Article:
This event is proudly supported by Brewin Dolphin.
Price: €15

Dystopia in Paradise: The Dark Side of the Caribbean

Friday 14th June | Secret Garden

White sands, turquoise beaches, pina coladas, herb, reggae and chill, this is the image of the Caribbean that marketers have perfected, but the reality of the Caribbean is far from that ideal. The legacy of slavery, grinding poverty and colonial oppression have framed the Caribbean. Today those same beautiful islands are home to violent gangs, rampant misogyny, mental health issues and widespread homophobia. Claire Adam’s Trinidad and Marlon James’ Jamaica reveal the true story of the Caribbean, the dark side, the uncut side, yet the side that produces great art, great writing and great music. Out of pain great beauty can come, and in this session we will explore both the pain and the beauty. With Marlon James and Claire Adam with Rick O’Shea.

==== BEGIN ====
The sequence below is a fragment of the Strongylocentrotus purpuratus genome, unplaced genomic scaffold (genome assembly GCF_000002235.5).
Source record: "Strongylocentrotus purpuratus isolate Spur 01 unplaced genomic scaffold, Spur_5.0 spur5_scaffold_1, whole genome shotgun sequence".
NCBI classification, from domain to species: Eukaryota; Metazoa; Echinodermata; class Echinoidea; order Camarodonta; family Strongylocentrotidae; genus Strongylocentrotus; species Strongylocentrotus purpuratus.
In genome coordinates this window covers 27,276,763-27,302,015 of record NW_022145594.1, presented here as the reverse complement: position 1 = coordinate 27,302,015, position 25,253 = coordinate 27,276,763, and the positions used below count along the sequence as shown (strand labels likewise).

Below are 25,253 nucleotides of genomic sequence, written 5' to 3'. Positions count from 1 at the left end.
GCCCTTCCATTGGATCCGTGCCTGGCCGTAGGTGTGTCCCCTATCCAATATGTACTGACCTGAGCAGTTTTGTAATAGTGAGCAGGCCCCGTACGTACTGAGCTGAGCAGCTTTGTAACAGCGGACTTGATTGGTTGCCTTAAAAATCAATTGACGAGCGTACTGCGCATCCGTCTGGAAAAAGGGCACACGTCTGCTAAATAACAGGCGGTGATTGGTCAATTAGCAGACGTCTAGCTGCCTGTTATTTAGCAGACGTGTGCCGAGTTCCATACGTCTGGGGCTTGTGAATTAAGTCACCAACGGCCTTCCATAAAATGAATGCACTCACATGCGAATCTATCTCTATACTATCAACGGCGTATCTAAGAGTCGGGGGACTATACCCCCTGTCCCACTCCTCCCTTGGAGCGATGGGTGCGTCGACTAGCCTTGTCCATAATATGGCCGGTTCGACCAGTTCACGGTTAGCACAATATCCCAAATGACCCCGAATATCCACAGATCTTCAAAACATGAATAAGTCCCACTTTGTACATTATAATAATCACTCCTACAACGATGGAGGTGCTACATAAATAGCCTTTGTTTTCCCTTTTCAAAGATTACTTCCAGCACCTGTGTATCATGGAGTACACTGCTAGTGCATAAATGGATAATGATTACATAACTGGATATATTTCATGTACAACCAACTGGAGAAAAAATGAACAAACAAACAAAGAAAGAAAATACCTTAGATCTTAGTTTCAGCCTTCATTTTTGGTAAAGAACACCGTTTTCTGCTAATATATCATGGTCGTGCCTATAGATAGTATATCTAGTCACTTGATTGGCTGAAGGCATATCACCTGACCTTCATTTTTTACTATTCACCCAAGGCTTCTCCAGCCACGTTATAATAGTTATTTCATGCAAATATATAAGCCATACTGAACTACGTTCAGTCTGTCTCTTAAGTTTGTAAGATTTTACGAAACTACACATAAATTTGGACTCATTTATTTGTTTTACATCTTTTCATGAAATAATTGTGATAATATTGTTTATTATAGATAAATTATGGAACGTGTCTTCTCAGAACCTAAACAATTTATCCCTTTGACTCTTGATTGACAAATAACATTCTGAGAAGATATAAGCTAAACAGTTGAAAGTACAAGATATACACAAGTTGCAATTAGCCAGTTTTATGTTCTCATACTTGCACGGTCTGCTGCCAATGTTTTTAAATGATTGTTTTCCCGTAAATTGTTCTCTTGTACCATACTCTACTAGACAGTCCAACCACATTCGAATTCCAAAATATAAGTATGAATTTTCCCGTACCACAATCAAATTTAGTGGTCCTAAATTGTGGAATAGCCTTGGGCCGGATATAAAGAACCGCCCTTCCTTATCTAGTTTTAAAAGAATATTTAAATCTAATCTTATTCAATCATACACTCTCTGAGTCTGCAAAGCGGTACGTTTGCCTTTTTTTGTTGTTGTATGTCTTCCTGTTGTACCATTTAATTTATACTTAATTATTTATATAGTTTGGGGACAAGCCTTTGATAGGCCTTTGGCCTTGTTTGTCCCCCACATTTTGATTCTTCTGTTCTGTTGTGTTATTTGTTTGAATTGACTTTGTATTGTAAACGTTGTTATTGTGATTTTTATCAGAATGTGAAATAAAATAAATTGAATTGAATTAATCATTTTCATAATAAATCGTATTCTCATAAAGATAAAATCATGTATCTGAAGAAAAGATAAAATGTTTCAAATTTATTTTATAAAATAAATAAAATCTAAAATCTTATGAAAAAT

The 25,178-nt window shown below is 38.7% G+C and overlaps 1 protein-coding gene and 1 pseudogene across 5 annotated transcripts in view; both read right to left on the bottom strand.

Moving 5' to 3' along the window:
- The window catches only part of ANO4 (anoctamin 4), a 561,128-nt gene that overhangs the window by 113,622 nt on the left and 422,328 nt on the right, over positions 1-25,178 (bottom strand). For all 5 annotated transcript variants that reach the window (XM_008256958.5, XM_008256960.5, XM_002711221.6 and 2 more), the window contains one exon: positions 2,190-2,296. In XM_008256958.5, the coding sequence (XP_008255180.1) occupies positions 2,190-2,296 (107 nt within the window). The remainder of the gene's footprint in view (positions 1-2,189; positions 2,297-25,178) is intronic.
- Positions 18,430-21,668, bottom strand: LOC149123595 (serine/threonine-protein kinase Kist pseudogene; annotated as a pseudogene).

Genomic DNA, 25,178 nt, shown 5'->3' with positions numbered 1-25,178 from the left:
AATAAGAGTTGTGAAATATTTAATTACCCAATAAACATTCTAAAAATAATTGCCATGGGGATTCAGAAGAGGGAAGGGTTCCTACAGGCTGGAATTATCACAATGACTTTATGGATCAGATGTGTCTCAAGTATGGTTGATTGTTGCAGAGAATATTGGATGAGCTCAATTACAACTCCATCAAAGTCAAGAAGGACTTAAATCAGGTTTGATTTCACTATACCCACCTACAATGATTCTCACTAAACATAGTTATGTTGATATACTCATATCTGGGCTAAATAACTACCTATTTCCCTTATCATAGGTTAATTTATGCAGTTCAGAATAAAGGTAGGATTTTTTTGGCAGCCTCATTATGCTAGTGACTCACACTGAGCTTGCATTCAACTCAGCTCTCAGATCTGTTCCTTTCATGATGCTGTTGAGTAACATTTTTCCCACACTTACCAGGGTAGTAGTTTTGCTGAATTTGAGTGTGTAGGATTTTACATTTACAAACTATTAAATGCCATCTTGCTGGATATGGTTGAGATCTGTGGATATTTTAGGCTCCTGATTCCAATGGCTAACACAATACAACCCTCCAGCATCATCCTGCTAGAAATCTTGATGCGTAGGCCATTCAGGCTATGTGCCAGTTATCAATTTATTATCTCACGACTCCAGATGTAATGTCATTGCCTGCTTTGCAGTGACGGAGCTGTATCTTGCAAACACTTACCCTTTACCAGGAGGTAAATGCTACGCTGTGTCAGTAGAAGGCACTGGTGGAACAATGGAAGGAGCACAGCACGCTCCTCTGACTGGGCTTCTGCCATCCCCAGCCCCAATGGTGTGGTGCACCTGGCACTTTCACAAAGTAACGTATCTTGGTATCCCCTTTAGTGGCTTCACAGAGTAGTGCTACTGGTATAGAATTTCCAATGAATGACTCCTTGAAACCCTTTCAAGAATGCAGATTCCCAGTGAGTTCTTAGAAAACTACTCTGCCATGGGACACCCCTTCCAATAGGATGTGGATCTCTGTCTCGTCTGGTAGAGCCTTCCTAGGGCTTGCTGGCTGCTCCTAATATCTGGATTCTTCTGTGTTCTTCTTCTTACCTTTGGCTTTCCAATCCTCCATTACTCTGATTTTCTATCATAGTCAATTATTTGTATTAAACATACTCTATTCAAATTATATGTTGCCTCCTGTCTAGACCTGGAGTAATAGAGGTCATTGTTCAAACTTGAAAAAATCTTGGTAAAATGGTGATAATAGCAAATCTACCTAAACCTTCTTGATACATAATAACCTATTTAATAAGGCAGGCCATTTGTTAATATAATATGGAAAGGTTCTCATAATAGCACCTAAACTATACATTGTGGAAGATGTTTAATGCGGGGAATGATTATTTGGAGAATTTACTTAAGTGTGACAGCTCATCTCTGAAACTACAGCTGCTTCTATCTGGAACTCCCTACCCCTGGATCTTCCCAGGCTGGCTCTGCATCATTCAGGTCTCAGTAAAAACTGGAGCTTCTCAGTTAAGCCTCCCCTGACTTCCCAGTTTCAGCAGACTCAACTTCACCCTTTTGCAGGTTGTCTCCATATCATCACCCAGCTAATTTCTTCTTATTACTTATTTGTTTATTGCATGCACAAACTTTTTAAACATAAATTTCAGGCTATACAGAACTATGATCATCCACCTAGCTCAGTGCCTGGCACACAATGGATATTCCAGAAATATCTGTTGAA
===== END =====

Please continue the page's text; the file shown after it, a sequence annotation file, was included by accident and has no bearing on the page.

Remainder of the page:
Price: €15

China Unwrapped

Friday 14th June | St. Patrick’s Church

In June 1989, a Chinese man, carrying his shopping, stood in front of a column of People’s Liberation Army tanks in Tiananmen Square, defiant. Tank Man became the symbol of resistance and his action was the culmination of weeks of clashes between the government and pro-democracy protestors. Then the soldiers moved in and within hours it was all over. Thirty years on, China is the world’s coming power, economically, politically and possibly militarily. Democracy has been superseded by wealth and influence and as we face into the third decade of the 21st century, Chinese power seems unstoppable. In this session we unwrap China, tease out what it stands for and speculate what will happen when China overtakes America. Will it be peaceful, what can you expect and what will the world look like when China rules the place? With Lenora Chu, Karoline Kan, Francesco Grillo, Pinchas Landau and Michael Vatikiotis.
Price: €20

New Silk Roads: Peter Frankopan

Friday 14th June | Seafront Marquee